Working as a teacher in a remote community can present many personal and professional opportunities and benefits. One of which can we career progression. To maximise your success during your time remote- whatever ‘success’ looks like for you- it is important to think about your goals and the steps you will need to take to achieve them.
We have a free Mindset and Goalsetting course to help you determine what these might be- see here.
Set aside time now- whether that is before, at the beginning or anytime during your remote teaching contract because the best time is always now. Make time to think about your career goals in the long term.
Knowing what you want to achieve will help you take the opportunities or seek the opportunities that exist while you work remote.
These are the important considerations and questions to ask yourself:
- What are your career goals?
- How can you use your time remote to achieve them?
- Why is balance important?
- Never lose sight of our clients as center
Some career goals you might consider:
- Corporate/Head Office
- Principal or principal consultant
- Administration team
- Head of Learning or Curriculum Leader
- Sidestep to a role such as university lecturer, TAFE lecturer, university student mentor or graduate mentor, librarian, education department in a museum/zoo/aquarium/wildlife sanctuary/private business such as Twinkl, politician, public speaker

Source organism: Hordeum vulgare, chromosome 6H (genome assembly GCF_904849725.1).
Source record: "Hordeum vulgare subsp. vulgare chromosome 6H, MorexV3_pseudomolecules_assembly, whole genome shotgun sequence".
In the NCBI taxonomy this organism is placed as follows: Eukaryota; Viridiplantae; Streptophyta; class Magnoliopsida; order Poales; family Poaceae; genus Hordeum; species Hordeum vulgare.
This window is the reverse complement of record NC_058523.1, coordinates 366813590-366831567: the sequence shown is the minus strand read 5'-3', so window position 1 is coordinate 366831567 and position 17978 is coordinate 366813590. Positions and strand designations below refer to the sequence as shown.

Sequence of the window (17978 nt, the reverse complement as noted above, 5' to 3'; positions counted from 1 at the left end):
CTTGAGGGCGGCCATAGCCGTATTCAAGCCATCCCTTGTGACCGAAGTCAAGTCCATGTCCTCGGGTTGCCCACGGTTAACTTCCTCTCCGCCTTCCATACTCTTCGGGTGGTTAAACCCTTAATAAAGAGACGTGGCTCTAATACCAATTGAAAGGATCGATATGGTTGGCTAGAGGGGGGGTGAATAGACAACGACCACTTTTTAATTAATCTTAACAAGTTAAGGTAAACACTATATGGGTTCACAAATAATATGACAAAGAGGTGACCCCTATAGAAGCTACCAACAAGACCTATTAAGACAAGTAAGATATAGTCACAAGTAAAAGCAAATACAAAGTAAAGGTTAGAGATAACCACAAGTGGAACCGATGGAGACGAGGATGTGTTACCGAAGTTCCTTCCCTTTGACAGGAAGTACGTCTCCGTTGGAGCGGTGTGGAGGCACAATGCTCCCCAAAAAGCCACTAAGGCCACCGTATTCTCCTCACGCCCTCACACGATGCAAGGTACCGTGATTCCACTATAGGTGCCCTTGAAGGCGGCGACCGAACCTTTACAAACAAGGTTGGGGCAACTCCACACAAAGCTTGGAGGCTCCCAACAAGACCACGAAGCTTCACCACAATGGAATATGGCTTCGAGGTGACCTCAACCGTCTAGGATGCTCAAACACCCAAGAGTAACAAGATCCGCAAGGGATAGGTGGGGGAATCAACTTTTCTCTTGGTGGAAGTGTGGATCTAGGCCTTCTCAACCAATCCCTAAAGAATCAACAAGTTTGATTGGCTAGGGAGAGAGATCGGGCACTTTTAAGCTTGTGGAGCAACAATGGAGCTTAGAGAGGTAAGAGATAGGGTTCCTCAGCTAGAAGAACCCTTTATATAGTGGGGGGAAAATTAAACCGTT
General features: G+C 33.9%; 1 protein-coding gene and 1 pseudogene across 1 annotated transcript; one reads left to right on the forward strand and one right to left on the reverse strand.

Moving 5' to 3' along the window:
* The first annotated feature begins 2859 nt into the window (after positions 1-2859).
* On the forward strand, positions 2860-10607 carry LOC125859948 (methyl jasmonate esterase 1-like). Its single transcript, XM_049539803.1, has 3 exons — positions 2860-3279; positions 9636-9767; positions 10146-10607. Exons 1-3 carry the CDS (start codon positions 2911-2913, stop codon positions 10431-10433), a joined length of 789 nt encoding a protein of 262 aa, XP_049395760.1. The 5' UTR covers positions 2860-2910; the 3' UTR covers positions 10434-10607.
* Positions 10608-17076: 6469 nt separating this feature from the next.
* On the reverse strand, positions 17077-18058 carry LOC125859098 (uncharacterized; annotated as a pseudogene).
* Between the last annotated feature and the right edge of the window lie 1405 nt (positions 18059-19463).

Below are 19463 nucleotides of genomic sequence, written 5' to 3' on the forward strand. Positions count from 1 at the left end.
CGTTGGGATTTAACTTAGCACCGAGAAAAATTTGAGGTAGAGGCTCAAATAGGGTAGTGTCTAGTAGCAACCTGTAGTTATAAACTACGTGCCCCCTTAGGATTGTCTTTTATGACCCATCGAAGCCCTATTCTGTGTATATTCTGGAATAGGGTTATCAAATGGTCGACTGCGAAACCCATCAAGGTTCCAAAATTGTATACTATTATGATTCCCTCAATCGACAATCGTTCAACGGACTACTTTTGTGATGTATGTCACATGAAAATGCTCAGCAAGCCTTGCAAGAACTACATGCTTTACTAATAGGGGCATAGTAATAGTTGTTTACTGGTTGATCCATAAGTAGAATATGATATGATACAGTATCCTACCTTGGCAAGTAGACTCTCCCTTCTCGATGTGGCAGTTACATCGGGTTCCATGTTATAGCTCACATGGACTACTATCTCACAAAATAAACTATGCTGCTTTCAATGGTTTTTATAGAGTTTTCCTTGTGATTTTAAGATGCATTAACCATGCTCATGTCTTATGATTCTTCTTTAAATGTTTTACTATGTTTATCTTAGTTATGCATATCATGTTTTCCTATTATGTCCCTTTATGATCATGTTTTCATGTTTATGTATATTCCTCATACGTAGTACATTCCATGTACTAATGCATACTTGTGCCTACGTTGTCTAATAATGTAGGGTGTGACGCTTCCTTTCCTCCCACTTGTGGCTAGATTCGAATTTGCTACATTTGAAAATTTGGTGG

- Run your own business such as professional development, running incursions, holiday programs such as Bush School, after school programs like art classes, writing a book to become an author
- Level 3, Lead or Senior Teacher
- Upskill as a classroom teacher such as Graduate Certificate/Diploma/Masters/Doctorate
- Retrain to teach in an additional area such as ESLD, TESOL, Special Education, Aboriginal Education. Or retrain in an area of high need such as Mathematics, Science or another area identified by the Department of Education (sometimes these are subsidised).
- Gain additional skills such as behaviour management specialist, trauma informed teacher, supporting students with additional needs, wellbeing specialist.
Using your time remote wisely
Most teachers who move to remote communities have signed a contract for a specific amount of time- in WA for example this is often 3 years. In WA teachers must apply for extensions beyond that amount of time.
Lots can change in your personal circumstances in 3 years.
Time might feel slow but it will go fast.
One second you are just trying to survive treading water, the next you are feeling more confident, you blink and your time remote is finished.
By taking the time to plan what opportunities you might seek or take, you are allowing yourself to be active in improving your career- and hopefully the outcomes of your core priority: the students.
Opportunities might include:
- Acting in a higher role
- Joining committees
- Putting your name forward or being selected for additional professional development opportunities
- Running additional things that align to your career goals- such as
- Seeking additional professional development that aligns with the school priorities and business plans
- Running initiatives in your school
- Learning a new language- learn the traditional First Nations language of your area, Kriole or Aboriginal English or AUSLAN if you have a Deaf student.